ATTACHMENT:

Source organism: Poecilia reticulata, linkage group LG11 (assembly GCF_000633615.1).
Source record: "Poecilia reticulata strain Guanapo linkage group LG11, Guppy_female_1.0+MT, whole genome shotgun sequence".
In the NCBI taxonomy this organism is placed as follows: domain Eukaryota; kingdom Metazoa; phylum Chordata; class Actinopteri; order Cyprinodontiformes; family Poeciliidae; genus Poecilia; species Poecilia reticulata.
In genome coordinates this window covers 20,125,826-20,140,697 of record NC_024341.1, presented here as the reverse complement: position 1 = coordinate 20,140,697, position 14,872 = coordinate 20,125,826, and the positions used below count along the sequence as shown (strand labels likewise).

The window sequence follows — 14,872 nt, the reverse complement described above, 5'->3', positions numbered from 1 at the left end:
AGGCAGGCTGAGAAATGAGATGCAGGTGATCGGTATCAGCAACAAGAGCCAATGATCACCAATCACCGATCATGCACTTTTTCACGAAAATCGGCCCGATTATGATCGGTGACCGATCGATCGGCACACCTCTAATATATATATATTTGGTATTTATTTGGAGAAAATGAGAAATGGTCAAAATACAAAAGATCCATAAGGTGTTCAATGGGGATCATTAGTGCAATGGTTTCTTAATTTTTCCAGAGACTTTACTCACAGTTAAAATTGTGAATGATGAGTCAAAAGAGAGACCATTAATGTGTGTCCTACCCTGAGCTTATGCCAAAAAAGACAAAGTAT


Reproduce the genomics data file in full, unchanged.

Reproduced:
Source organism: Poecilia reticulata, linkage group LG11 (assembly GCF_000633615.1).
Source record: "Poecilia reticulata strain Guanapo linkage group LG11, Guppy_female_1.0+MT, whole genome shotgun sequence".
In the NCBI taxonomy this organism is placed as follows: domain Eukaryota; kingdom Metazoa; phylum Chordata; class Actinopteri; order Cyprinodontiformes; family Poeciliidae; genus Poecilia; species Poecilia reticulata.
In genome coordinates this window covers 20,125,826-20,140,697 of record NC_024341.1, presented here as the reverse complement: position 1 = coordinate 20,140,697, position 14,872 = coordinate 20,125,826, and the positions used below count along the sequence as shown (strand labels likewise).

The window sequence follows — 14,872 nt, the reverse complement described above, 5'->3', positions numbered from 1 at the left end:
AGGCAGGCTGAGAAATGAGATGCAGGTGATCGGTATCAGCAACAAGAGCCAATGATCACCAATCACCGATCATGCACTTTTTCACGAAAATCGGCCCGATTATGATCGGTGACCGATCGATCGGCACACCTCTAATATATATATATTTGGTATTTATTTGGAGAAAATGAGAAATGGTCAAAATACAAAAGATCCATAAGGTGTTCAATGGGGATCATTAGTGCAATGGTTTCTTAATTTTTCCAGAGACTTTACTCACAGTTAAAATTGTGAATGATGAGTCAAAAGAGAGACCATTAATGTGTGTCCTACCCTGAGCTTATGCCAAAAAAGACAAAGTAT